> > > that entails. It is
> > > fascinating to watch the changes unfold over
> time.
> > >
> > > Diane
> > > --
> > > Dr. Diane C. Gregory
> > > Director, Undergraduate & Graduate
> > > Studies in Art Education
> > > Texas Woman's University
> > > Denton, TX 76204
> > > dgregory@mail.twu.edu
> > > 940-898-2540
> > >
> > >
> > > Quoting Darren High <darren_high@yahoo.com>:
> > >
> > > > My problem with creating artwork tightly
> > > associated
> > > > with holidays is that the art then simply
> > becomes
> > > a
> > > > seasonal decoration. Most people do not keep
> > > artwork
> > > > depicting Santa Claus, The Easter Bunny, or
> jack
> > > > o'lanterns on display throughout the year.
> That
> > > stuff
> > > > seems appropriate only a few weeks out of the
> > > year.
> > > >
> > > > I think you could have projects that sort of
> tie
> > > into
> > > > seasonal events, but would also be able to be
> > > > displayed throughout the year. For example,
> > > Easter
> > > > has it's pre-Christian roots in Pagan
> > celebrations
> > > of
> > > > fertility and rebirth symbolized by spring, so
> > an
> > > > assignment involving flowers would seem to fit
> > > nicely
> > > > without seeming too seasonal. For Christmas,
> > they
> > > > could create images of a favorite toys which
> > could
> > > > possibly tie into a pop art lesson. For
> > Halloween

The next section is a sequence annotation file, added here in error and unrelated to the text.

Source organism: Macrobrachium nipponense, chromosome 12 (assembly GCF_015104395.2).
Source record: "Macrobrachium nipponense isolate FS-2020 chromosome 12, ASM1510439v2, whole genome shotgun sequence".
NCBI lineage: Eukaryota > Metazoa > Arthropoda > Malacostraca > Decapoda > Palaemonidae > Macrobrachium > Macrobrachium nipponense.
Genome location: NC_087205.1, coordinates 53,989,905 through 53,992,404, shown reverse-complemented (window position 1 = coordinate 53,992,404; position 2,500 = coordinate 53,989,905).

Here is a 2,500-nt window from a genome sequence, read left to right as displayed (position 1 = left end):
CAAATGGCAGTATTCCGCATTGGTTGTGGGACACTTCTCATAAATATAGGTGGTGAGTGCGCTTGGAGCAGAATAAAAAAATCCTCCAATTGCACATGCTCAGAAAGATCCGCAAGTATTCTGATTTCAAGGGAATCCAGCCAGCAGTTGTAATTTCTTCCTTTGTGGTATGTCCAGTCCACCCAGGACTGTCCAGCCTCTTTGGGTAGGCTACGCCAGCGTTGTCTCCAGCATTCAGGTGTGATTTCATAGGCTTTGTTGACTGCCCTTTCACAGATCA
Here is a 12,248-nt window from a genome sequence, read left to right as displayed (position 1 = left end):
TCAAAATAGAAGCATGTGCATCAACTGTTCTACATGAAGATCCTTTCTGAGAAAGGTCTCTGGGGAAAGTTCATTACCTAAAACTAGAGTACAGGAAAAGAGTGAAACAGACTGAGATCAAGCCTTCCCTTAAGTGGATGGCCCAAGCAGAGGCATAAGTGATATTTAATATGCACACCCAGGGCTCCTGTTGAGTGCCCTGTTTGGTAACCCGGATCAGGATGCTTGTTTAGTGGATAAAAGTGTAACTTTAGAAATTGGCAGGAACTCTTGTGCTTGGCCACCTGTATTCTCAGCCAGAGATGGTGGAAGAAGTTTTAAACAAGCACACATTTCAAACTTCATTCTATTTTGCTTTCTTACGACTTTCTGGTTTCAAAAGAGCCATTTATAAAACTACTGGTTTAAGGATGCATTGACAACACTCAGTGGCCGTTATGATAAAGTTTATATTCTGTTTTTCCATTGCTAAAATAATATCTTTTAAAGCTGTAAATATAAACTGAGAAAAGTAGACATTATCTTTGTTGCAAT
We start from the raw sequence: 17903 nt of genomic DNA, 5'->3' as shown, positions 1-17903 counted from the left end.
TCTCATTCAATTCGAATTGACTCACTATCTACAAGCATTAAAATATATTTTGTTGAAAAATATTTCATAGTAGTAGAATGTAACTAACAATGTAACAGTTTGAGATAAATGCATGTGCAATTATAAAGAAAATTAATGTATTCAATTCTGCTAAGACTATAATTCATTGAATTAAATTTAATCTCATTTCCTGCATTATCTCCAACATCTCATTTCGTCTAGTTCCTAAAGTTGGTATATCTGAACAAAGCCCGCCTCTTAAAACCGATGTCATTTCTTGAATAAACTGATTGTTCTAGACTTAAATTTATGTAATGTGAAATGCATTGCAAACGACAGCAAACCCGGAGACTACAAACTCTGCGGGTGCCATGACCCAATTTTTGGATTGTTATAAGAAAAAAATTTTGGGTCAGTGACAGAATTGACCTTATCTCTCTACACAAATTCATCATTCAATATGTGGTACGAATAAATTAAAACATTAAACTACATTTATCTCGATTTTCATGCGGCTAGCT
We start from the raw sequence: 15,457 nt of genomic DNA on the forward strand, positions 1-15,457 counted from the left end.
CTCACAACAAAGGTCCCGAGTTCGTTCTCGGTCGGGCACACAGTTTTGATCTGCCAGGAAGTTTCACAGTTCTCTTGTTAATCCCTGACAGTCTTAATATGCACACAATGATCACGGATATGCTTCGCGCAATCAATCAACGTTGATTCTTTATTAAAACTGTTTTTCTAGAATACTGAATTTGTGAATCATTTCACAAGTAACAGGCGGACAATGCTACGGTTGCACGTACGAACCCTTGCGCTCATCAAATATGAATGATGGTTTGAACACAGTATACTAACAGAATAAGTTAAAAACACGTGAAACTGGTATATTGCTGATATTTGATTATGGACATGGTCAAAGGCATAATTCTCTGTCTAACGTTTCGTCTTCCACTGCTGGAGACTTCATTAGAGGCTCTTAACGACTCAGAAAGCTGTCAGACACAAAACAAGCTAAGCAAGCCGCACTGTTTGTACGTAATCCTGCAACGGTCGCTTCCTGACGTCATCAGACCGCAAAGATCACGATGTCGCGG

> > > > they could create a picture based on a
> nightmare
> > > or
> > > > something they fear (such as spiders, snakes,
> > > sharks,
> > > > etc.).
> > > >
> > > > --- david gran <dsgran@yahoo.com> wrote:
> > > >
> > > > > My question would be to ask what value is in
> > > making
> > > > > art-products that have a predestination.
> If
> > a
> > > > > student's input doesn't go beyond
> > color-choice,
> > > what
> > > > > does that suggest to the student about the
> > > process
> > > > > of
> > > > > art-making in general? In other words, when
> we
> > > teach
> > > > > children, I think we can agree that
> fostering
> > a
> > > > > sense
> > > > > individual expression is a significant goal.
>
> > To
> > > me,
> > > > > creating something that is "pretty" is less
> so
> > -
> > > > > especially if the student is learning that
> art
> > > is
> > > > > about putting things together instead of
> > making
> > > > > different kinds of aesthetic choices.
> > > > >
> > > > > The issue of multiculturalism in art
> education
> > > is a
> > > > > different animal, and I don't think that a
> > good
> > > > > sense
> > > > > of it can necessarily be accomplished by
> > simply
> > > > > making
> > > > > different holiday projects. For example, I
> > > don't
> > > > > think making menorahs will really teach
> > students
> > > > > anything about Judiasm. Multiculturalism,
> to
> > > me, is
> > > > > more about learning about different cultures
> > > (and
> > > > > specifically for our profession through
> art).
> > > > >
> > > > >
> > > > >
> > > > > --- Darren High <darren_high@yahoo.com>
> wrote:
> > > > >
> > > > > > A lot of the art lessons I have read
> online
>
=== message truncated ===